3. Fluid accumulation and/or redundant skin. Could be possible in young patients but would need a good facial analysis and exam to determine. A low salt diet (< 1000mg/day) and a warm compress can help.  I would consider treating with filler/fat transfer, lower lid fractional ablative laser and/or lower lid blepharoplasty.

4. Descent of midface cheek pad. This then causes the nasojugular ligament to become more prominent creating a demarcation and separation of the eye from the cheek subunit. Treated with mid face lift and/or fat transfer.

It is all about the balance of this transition from the orbit to the cheek. There are many ways to treat this and they vary by the underlying cause. I recommend seeing a surgeon who also does a lot of these treatments. This can make a big difference as most people have a combination of the above that lead to the issue.

Hope this helps.

Best of luck,


Benjamin Caughlin, MD
Chicago Facial Plastic Surgeon
5.0 out of 5 stars 12 reviews

I would not suggest Thermage for treatment of puffiness under the eyes

{{ voteCount >= 0 ? '+' + (voteCount + 1) : (voteCount + 1) }}
Thermage is basically a radiofrequency device that delivers electrical energy to your tissues and creates heat with the expectation that the resultant thermal injury to the tissues will stimulate collagen formation and cause contraction of the tissues.  Aside from the fact that it is very painful, the skin of the eyelids is the thinnest skin in the body and thus at highest risk to have burns and other permanent injuries from such a device, and it is very hard to keep such energy from penetrating either too deeply or not deeply enough in this area (very, very narrow "therapeutic window"), I don't think there is any solid, peer-reviewed data that show that this treatment will do anything to improve swollen, puffy tissues under the eyes.  My opinion about treating things around the eyes that are deeper than the absolute surface of the skin where a laser is best, is that it is best to consult with a board certified plastic surgeon, facial plastic surgeon, or occuloplastic surgeon who has actual experience in operating on this area.  Only they will truly understand the surgical anatomy of the area and be able to recommend a sound plan for addressing your specific problem, whether it is surgical or non-surgical.  If you insist upon undergoing Thermage, at least ask to see photos of a series of patients just like you who have had excellent results from the proposed treatment at the hands of the physician in question before you do.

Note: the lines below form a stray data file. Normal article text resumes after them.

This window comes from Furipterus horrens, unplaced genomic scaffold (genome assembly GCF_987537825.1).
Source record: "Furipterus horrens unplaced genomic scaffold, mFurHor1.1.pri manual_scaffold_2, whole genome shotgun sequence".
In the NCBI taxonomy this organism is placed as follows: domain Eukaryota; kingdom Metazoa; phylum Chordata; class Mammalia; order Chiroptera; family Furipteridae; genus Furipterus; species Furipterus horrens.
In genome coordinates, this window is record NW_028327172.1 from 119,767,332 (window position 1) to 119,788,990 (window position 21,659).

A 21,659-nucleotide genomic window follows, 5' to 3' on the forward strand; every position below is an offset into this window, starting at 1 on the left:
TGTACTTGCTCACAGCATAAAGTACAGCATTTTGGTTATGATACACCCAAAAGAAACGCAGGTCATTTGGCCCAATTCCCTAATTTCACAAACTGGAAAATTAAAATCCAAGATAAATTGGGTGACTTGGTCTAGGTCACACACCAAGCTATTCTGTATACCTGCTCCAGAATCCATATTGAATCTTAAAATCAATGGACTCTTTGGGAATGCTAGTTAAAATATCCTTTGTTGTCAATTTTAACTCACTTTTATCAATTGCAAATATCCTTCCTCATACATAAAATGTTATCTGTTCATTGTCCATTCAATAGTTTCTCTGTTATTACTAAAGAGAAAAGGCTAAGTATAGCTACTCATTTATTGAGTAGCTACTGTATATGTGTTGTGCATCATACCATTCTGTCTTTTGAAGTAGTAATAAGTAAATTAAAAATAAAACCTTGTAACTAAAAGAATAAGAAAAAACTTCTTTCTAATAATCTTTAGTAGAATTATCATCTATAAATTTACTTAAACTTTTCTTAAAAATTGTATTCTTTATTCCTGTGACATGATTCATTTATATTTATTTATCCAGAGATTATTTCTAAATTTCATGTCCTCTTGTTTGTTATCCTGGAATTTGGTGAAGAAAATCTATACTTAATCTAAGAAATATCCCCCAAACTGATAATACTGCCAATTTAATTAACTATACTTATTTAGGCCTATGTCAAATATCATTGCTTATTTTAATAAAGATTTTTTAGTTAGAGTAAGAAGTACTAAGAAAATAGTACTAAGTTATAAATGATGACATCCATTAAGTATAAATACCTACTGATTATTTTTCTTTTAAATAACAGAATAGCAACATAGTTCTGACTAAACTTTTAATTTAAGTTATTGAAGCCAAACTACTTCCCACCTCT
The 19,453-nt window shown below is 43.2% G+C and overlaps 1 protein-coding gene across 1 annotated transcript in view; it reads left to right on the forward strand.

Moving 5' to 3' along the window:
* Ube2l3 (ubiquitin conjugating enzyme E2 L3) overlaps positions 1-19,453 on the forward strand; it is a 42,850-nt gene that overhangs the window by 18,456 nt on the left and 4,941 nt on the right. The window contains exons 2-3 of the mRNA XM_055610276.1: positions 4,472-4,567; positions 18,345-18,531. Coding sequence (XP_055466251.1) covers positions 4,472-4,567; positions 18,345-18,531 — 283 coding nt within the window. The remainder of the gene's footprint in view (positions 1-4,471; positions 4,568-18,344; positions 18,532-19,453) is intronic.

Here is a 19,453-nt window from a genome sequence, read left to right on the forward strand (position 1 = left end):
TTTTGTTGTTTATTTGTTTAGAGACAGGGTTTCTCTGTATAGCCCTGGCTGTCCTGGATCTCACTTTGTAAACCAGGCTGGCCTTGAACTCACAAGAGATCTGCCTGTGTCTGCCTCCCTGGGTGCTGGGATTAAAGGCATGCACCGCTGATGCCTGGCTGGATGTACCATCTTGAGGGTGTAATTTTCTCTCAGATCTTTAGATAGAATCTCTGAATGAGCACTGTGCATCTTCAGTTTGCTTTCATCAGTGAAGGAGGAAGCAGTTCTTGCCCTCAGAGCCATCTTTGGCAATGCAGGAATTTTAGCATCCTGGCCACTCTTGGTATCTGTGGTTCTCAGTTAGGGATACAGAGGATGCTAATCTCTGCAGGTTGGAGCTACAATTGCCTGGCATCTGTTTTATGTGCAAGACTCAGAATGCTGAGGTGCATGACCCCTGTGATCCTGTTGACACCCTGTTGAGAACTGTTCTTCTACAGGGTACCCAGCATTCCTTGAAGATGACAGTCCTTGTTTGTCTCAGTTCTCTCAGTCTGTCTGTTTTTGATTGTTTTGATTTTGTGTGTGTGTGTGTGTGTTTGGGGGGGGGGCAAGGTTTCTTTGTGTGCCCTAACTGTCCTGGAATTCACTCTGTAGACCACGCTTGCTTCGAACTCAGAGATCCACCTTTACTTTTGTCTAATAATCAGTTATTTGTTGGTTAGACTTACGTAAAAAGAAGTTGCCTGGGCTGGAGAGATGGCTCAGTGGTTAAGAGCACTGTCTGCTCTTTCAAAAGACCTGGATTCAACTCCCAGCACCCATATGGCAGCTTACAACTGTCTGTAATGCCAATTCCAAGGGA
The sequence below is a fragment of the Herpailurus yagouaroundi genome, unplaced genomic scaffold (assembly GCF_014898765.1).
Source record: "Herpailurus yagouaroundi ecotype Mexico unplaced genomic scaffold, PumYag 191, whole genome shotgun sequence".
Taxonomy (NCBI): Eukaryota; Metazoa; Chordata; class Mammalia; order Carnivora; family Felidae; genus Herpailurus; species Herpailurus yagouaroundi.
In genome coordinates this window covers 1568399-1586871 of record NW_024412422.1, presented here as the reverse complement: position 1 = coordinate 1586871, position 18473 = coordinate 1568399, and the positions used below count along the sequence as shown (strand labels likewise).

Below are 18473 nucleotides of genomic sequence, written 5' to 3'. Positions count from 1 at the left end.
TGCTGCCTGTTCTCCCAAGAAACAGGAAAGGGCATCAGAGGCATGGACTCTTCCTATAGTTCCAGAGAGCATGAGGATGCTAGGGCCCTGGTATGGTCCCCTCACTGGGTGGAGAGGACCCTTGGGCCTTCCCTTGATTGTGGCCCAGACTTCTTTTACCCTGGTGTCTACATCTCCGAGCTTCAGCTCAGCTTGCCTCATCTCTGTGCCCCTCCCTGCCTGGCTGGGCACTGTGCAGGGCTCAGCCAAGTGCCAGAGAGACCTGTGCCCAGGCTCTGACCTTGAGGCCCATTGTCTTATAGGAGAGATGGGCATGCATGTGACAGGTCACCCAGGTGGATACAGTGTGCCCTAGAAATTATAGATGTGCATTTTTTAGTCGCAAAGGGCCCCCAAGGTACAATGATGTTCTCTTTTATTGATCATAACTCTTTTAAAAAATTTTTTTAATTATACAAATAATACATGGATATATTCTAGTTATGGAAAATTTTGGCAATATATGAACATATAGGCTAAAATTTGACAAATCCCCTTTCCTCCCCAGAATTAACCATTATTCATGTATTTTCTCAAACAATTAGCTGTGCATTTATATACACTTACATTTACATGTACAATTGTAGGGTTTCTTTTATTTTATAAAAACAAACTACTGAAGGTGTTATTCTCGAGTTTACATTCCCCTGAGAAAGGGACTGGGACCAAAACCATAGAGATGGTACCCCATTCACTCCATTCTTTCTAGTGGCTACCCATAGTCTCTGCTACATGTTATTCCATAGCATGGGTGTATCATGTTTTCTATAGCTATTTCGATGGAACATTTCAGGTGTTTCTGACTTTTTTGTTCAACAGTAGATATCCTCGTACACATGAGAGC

Joseph L. Grzeskiewicz, MD
San Diego Plastic Surgeon